Moreover, having privilege makes it much easier to ignore the concerns of those without it. In 2011, one in four women experienced workplace sexual harassment, as opposed to one in ten men. The predominantly masculine privilege of not having to worry about sexual harassment at work might explain why 59 percent of men call workplace sexual harassment a problem as compared to 69 percent of women. In all of these examples, agency is nowhere to be found, which is what distinguishes privilege from moral guilt. Privilege consists of undeserved benefits bestowed upon everyone to dramatically varying degrees; moral guilt is harm intentionally committed of which everyone is capable.
Within the Christian tradition, the greatest privilege of all is to be adopted as children of God not because of our merit but because of Christ’s atonement. Yet it is also a privilege that came at the cost of Christ’s life. When we understand that it was our sin for which he paid so dearly, we are driven to our knees in humility. This posture of humility towards one’s privilege can branch into a myriad of responses ranging from gratitude to guilt to awe, but ultimately the responses must translate into service. This is where moral responsibility does lie: one’s response to one’s privilege.
In one of his blunter parables, Jesus tells the story of the unmerciful servant whose enormous debt is forgiven by his master. Later on, the master finds out that that forgiven servant had jailed one of his own servants for not repaying a much smaller sum. The master summons his forgiven servant and says, “I forgave you all that debt because you pleaded with me. And should not you have had mercy on your fellow servant, as I had mercy on you?” That servant is led off to jail himself. Jesus does not mince words: “This is how my heavenly Father will treat each of you unless you forgive your brother from your heart.” Thus we pray in the Lord’s Prayer, “Forgive us our debts, as we also have forgiven our debtors.” The privilege we have as the forgiven is inseparable from our responsibility.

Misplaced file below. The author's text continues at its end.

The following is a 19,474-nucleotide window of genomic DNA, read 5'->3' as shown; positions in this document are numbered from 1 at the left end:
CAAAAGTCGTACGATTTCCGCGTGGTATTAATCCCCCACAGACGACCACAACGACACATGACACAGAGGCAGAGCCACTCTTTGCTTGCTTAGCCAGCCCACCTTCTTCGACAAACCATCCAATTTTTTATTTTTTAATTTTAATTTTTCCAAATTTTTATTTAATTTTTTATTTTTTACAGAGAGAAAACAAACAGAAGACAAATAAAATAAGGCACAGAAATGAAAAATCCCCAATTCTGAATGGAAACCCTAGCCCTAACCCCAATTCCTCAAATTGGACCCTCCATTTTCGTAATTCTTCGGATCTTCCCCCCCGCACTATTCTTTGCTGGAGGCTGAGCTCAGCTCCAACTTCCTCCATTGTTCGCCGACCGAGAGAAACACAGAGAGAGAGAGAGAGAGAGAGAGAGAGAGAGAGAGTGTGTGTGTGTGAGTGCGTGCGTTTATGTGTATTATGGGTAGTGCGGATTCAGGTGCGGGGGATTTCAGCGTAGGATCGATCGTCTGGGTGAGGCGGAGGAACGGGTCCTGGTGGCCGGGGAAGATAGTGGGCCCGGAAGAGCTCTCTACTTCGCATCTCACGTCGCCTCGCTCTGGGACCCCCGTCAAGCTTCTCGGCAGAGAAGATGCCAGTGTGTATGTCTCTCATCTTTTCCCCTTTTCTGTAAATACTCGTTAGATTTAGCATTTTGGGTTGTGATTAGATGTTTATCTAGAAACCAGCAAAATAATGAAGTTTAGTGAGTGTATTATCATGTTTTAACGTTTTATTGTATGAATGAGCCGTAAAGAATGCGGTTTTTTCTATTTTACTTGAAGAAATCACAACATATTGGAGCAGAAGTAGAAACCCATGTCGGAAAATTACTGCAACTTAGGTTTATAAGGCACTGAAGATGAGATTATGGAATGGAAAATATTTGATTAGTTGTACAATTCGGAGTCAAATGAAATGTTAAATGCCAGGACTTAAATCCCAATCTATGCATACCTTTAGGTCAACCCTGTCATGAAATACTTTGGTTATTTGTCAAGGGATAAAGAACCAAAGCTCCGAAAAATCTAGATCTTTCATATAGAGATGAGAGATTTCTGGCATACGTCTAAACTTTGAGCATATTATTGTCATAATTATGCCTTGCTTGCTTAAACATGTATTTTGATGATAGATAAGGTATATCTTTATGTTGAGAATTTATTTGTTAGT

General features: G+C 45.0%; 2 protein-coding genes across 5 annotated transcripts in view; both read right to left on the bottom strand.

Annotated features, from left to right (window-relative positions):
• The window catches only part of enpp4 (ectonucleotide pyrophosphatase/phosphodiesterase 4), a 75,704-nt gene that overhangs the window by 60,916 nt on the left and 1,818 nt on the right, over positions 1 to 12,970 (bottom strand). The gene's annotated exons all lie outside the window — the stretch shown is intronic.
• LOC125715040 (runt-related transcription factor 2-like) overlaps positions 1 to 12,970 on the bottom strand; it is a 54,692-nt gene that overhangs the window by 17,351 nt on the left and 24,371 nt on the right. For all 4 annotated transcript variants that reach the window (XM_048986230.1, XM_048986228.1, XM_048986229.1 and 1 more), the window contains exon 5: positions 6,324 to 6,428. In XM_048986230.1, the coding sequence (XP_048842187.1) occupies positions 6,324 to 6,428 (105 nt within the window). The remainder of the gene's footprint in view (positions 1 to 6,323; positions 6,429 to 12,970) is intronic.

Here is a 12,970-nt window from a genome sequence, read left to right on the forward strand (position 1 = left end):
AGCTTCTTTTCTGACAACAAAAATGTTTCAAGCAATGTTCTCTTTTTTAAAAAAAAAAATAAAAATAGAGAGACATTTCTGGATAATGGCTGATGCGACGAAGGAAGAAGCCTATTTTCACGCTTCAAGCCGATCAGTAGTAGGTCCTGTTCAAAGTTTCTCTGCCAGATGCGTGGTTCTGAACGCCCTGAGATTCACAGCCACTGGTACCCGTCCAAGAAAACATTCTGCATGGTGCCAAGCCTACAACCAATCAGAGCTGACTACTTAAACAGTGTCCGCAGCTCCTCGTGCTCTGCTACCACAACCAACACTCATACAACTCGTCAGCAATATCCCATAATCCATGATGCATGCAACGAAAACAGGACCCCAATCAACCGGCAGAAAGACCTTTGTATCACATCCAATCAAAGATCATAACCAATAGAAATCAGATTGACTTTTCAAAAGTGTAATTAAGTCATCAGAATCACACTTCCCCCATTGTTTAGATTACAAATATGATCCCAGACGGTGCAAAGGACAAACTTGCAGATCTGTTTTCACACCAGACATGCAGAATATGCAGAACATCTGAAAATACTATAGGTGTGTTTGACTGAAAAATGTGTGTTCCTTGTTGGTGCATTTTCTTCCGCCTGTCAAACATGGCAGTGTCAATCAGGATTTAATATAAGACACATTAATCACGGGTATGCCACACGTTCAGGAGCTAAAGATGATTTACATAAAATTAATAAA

How far does responsibility extend? Once again, the model of Christ provides guidance. The apostle Paul writes to the church in Philippi:
Each of you should look not only to your own interests, but also to the interests of others. Your attitude should be the same as that of Christ Jesus: Who, being in very nature God, did not consider equality with God something to be grasped, but made himself nothing, taking the very nature of a servant.
Christ was not reactive but proactive in adopting the experience, even the nature, of humanity. He is a model to those with privilege and those who suffer. To those who suffer, blessed are those who mourn and who are poor in spirit, for you can better identify with Christ’s suffering and also share in his redemptive power. To those who are better off materially or socially, Christ gave up his comfortable privilege and stepped into the lives of those who are estranged from the Father in order to reunite us with his Father. Christ provides not just a “model example” of how to steward privilege in a redemptive manner. He is the Redeemer and the Messiah in whom we can put our hope and trust, freeing us from the overwhelming anxiety of constantly assess- ing our privilege in the mistaken belief that we alone shoulder the burden of “saving the world.”